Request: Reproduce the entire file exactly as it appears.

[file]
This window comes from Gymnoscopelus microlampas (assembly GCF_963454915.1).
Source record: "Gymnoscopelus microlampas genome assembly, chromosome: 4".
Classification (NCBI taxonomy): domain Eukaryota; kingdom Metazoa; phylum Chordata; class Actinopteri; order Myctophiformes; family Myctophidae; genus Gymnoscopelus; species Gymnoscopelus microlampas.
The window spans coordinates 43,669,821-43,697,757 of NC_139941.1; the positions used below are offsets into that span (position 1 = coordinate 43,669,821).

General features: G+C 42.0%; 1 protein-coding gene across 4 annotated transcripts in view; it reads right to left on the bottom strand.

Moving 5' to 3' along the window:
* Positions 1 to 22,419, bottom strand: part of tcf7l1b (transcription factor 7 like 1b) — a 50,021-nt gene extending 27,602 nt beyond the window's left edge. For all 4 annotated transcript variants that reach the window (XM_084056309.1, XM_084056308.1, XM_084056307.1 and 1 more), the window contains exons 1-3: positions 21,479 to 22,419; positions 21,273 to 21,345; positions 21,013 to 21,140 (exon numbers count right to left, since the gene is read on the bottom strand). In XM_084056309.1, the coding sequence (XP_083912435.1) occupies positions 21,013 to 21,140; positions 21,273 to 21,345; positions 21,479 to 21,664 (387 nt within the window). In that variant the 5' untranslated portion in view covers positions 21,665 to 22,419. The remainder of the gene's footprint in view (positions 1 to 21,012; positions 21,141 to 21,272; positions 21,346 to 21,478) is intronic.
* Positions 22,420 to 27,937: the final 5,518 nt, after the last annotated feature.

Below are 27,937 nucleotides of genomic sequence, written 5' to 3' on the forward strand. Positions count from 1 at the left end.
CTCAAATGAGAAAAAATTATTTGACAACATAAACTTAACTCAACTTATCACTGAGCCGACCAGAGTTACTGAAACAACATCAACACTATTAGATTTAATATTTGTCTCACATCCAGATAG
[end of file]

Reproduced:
This window comes from Gymnoscopelus microlampas (assembly GCF_963454915.1).
Source record: "Gymnoscopelus microlampas genome assembly, chromosome: 4".
Classification (NCBI taxonomy): domain Eukaryota; kingdom Metazoa; phylum Chordata; class Actinopteri; order Myctophiformes; family Myctophidae; genus Gymnoscopelus; species Gymnoscopelus microlampas.
The window spans coordinates 43,669,821-43,697,757 of NC_139941.1; the positions used below are offsets into that span (position 1 = coordinate 43,669,821).

General features: G+C 42.0%; 1 protein-coding gene across 4 annotated transcripts in view; it reads right to left on the bottom strand.

Moving 5' to 3' along the window:
* Positions 1 to 22,419, bottom strand: part of tcf7l1b (transcription factor 7 like 1b) — a 50,021-nt gene extending 27,602 nt beyond the window's left edge. For all 4 annotated transcript variants that reach the window (XM_084056309.1, XM_084056308.1, XM_084056307.1 and 1 more), the window contains exons 1-3: positions 21,479 to 22,419; positions 21,273 to 21,345; positions 21,013 to 21,140 (exon numbers count right to left, since the gene is read on the bottom strand). In XM_084056309.1, the coding sequence (XP_083912435.1) occupies positions 21,013 to 21,140; positions 21,273 to 21,345; positions 21,479 to 21,664 (387 nt within the window). In that variant the 5' untranslated portion in view covers positions 21,665 to 22,419. The remainder of the gene's footprint in view (positions 1 to 21,012; positions 21,141 to 21,272; positions 21,346 to 21,478) is intronic.
* Positions 22,420 to 27,937: the final 5,518 nt, after the last annotated feature.

Below are 27,937 nucleotides of genomic sequence, written 5' to 3' on the forward strand. Positions count from 1 at the left end.
CTCAAATGAGAAAAAATTATTTGACAACATAAACTTAACTCAACTTATCACTGAGCCGACCAGAGTTACTGAAACAACATCAACACTATTAGATTTAATATTTGTCTCACATCCAGATAG